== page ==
If you get tired of seining, walking slowly through the grassbeds with a dipnet can be rewarding. In the bay behind Smith Point Beach, I once collected nine hand-sized orange filefish (Aluterus schoepfii) in 20 minutes using a 14-inch square dipnet. Small jacks and rudderfish like to hide in and around floating bits of seaweed. You can often catch all you can house with just one careful slide of the dipnet underneath the floating mass. Pipefish and seahorses are also found in the grass and will be found clinging to or tangled up in the stems at the bottom of the net. If you walk over to a dock or bulkhead and run the dipnet from the bottom of the structure to the top, you will be rewarded with tons of local shrimp, gobies, featherfin and Molly Miller blennies.

If you snorkel or dive around docks and jetties, you may be able to find one of the ultimate tropical fish: blue angelfish (Holacanthus bermudensis). They must be hand-netted, and patience and luck are needed to find and catch one. Numerous other species can be found this way; several types of damselfish are found only around docks and other structures and can be collected with hand nets. They are fast and know all the local hiding spots, so be prepared to really work for them.

As you can see, Long Island can be a northern paradise for Caribbean and Floridian fish. Collecting these fish can be a great and inexpensive way to start a warmwater marine aquarium. By catching your own fish, you can learn a great deal about their habits and requirements. Also, the capture of these fish has no impact on these species’ breeding populations. With the exception of a few species, all the tropical fish that are swept up to Long Island will die when the water temperature drops below 60 to 64 degrees Fahrenheit. These fish represent a sustainable and renewable resource if treated respectfully. Remember to only collect what you are prepared to house. If you catch a large number of one species, or fish that are aggressive or large, return them to the bay. Give others a chance to experience the joy of catching fish hundreds of miles from their native waters.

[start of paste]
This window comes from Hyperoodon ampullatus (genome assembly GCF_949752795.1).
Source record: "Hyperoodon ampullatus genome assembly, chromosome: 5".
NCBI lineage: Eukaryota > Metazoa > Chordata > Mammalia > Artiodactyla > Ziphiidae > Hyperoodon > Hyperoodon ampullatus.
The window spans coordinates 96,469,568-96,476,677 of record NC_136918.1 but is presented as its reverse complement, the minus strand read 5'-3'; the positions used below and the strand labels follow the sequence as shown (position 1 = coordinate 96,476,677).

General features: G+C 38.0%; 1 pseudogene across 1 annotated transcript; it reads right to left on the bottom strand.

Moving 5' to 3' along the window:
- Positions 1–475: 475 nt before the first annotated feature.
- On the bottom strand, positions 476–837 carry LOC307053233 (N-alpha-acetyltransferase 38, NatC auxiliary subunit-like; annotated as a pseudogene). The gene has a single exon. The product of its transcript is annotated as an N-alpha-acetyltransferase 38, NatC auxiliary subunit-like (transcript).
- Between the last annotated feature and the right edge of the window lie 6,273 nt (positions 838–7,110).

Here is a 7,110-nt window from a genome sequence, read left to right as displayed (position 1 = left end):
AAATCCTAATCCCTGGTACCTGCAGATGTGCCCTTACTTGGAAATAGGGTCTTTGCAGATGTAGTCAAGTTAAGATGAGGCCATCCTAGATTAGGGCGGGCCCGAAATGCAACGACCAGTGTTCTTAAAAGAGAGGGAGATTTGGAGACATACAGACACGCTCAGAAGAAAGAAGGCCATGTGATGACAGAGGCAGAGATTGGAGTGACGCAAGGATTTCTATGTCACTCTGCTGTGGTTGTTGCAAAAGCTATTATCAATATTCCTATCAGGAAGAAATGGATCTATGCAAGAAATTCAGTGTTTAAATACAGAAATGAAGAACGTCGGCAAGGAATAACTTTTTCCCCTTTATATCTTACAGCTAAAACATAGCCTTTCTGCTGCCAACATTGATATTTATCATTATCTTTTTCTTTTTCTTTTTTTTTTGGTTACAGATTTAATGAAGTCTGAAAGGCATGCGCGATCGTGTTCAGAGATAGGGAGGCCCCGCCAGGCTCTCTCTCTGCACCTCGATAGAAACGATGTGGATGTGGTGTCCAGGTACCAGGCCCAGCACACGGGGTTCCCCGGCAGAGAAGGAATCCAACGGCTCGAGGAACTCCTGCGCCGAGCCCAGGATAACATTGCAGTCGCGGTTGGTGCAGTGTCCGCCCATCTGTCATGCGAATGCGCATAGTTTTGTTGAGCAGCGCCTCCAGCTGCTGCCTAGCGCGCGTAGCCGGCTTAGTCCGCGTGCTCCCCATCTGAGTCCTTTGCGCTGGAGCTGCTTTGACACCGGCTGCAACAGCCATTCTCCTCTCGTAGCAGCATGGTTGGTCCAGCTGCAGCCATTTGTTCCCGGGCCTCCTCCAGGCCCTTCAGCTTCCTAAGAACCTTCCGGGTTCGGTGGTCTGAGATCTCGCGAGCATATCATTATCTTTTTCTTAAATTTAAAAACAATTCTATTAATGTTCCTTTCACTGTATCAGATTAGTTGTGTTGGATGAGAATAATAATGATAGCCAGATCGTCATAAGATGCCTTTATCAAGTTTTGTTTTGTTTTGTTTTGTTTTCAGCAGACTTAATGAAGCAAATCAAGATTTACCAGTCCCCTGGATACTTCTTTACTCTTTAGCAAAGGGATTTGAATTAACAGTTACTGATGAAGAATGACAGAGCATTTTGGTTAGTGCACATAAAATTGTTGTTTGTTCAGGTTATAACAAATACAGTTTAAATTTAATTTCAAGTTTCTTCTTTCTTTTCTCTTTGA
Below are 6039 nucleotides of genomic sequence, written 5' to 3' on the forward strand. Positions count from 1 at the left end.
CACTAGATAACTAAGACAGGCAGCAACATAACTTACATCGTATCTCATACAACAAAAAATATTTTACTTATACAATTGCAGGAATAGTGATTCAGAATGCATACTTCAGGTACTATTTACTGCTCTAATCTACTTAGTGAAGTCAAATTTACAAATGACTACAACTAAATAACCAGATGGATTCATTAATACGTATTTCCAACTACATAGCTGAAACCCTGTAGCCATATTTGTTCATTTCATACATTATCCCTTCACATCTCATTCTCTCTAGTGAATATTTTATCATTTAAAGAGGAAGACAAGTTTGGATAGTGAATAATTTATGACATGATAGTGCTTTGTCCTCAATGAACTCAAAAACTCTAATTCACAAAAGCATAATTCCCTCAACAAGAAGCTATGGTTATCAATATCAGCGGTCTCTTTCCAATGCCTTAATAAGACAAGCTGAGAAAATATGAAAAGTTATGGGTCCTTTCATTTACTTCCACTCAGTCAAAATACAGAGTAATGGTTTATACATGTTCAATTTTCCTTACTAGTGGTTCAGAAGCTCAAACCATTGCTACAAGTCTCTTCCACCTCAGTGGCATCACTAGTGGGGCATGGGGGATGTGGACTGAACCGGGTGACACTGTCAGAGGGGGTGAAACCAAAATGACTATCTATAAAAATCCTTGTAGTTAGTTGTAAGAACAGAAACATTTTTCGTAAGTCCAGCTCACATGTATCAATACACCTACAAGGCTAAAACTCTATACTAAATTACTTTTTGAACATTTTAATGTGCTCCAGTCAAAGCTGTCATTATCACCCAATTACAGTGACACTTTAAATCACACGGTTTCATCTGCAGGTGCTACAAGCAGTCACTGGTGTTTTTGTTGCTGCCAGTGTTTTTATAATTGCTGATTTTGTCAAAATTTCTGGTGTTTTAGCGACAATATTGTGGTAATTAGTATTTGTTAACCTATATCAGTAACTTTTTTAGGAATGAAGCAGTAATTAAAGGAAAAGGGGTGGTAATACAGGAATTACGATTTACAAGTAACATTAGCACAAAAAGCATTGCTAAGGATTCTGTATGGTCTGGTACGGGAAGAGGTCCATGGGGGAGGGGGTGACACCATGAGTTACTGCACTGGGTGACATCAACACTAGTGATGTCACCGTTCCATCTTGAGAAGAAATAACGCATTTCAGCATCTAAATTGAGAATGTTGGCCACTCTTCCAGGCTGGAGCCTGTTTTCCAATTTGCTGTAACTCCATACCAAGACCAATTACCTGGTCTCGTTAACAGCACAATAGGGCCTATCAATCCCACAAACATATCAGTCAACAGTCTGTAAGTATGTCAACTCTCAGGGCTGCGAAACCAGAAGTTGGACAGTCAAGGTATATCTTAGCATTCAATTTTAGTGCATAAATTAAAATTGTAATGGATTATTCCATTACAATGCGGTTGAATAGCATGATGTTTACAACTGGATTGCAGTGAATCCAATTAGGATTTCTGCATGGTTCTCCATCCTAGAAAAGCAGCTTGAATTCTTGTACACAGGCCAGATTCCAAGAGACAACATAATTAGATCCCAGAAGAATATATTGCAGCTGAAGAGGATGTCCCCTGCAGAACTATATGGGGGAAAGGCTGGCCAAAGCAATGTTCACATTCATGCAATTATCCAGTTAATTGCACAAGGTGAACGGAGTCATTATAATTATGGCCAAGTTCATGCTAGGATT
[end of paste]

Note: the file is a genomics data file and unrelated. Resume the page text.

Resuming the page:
You never know what will turn up during a collecting trip. Each trip is different, and each year brings many surprises. I have spent 40 years collecting in these waters and have never had a year go by where I didn’t catch or see something completely new.  FAMA

Steve Abrams is currently the manager of Stony Brook University’s Flax Pond Marine Laboratory and is on the board of directors of the Long Island Aquarium Society. Abrams has a 950-square-foot fish room where he hopes to become involved in endangered fish conservation.